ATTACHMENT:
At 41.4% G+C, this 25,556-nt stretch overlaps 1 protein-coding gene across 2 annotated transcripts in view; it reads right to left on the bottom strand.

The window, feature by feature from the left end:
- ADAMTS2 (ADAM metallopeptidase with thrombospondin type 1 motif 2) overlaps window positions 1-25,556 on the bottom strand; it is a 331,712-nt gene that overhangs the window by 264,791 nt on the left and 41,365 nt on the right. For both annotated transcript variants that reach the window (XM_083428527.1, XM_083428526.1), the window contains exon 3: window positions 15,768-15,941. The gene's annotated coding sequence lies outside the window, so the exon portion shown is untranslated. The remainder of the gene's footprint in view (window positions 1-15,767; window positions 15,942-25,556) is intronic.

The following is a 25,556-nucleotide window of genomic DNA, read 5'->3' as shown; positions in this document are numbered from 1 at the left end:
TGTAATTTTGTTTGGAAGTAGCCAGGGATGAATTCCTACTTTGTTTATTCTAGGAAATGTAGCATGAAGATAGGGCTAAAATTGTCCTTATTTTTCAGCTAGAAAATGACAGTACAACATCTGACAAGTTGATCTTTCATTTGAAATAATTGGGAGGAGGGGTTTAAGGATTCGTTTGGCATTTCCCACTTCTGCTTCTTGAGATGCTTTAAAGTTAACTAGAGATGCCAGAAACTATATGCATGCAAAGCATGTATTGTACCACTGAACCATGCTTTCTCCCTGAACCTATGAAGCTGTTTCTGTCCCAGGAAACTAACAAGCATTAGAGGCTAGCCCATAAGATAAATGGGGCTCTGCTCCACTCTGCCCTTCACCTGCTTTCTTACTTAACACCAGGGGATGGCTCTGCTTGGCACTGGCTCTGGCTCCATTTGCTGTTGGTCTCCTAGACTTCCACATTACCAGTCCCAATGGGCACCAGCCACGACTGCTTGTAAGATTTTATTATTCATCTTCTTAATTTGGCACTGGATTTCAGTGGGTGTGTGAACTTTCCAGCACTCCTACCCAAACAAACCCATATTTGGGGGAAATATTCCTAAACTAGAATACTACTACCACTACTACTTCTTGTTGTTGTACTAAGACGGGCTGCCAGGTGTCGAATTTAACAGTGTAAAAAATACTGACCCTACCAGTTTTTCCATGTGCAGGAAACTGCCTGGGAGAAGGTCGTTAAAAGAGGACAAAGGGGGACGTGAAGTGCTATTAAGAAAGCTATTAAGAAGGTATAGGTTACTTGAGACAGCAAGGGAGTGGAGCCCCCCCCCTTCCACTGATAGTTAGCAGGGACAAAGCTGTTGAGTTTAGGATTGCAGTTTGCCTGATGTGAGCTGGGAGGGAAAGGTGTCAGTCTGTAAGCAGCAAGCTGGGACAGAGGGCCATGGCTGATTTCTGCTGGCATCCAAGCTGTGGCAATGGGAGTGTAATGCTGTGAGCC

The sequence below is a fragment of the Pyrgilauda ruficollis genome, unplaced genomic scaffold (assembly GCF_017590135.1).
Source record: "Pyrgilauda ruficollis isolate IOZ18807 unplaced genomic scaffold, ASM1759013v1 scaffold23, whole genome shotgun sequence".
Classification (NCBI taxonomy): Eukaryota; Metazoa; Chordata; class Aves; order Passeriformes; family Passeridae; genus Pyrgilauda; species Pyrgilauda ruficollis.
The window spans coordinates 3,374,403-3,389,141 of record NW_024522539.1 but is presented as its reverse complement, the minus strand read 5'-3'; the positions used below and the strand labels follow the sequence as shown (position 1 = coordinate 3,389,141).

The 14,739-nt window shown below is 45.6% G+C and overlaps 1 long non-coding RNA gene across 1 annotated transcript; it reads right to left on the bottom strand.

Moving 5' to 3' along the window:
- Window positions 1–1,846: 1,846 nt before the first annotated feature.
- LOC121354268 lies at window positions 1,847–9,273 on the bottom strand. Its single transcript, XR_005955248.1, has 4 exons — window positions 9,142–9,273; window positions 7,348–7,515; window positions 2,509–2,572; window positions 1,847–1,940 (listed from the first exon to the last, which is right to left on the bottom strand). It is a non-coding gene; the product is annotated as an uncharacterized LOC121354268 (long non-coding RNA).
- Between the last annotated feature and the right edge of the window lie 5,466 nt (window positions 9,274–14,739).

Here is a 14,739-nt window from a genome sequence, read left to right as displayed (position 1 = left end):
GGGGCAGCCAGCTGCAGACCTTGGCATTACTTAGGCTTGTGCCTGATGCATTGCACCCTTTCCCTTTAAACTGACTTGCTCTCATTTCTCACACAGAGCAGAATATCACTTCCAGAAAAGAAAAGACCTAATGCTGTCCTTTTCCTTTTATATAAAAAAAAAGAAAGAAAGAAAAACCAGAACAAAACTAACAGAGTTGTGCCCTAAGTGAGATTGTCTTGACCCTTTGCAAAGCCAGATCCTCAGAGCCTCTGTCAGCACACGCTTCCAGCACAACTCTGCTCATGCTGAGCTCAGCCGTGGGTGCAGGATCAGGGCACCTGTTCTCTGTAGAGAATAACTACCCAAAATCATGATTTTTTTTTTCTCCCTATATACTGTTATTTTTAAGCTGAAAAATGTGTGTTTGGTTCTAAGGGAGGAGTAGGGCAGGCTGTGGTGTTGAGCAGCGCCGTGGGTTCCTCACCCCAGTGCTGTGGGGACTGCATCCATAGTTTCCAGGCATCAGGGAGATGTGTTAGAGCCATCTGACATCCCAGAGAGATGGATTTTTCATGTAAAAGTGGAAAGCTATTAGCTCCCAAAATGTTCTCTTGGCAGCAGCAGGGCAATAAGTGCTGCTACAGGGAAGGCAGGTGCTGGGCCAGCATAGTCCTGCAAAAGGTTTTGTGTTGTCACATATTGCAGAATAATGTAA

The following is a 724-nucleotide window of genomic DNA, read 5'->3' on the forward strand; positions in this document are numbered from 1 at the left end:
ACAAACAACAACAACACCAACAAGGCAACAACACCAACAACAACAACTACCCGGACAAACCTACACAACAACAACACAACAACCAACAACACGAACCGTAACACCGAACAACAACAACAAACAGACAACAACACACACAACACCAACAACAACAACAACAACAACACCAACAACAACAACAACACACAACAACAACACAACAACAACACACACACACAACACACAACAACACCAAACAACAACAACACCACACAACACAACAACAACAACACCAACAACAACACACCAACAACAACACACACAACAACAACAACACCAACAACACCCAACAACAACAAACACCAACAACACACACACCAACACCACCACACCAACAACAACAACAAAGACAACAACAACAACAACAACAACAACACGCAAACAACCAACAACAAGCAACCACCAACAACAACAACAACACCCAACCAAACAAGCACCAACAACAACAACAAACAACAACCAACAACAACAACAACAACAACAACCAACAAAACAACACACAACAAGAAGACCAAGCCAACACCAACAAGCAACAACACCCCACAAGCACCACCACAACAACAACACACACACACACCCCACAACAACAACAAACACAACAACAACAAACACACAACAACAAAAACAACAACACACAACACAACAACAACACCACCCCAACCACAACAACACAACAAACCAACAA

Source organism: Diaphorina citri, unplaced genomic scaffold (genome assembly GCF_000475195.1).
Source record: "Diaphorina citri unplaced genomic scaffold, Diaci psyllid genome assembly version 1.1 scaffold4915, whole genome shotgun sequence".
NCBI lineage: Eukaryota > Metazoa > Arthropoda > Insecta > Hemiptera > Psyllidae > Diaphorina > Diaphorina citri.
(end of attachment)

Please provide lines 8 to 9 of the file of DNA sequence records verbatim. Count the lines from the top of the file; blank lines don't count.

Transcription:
Classification (NCBI taxonomy): Eukaryota; Metazoa; Chordata; class Aves; order Passeriformes; family Passeridae; genus Pyrgilauda; species Pyrgilauda ruficollis.
The window spans coordinates 3,374,403-3,389,141 of record NW_024522539.1 but is presented as its reverse complement, the minus strand read 5'-3'; the positions used below and the strand labels follow the sequence as shown (position 1 = coordinate 3,389,141).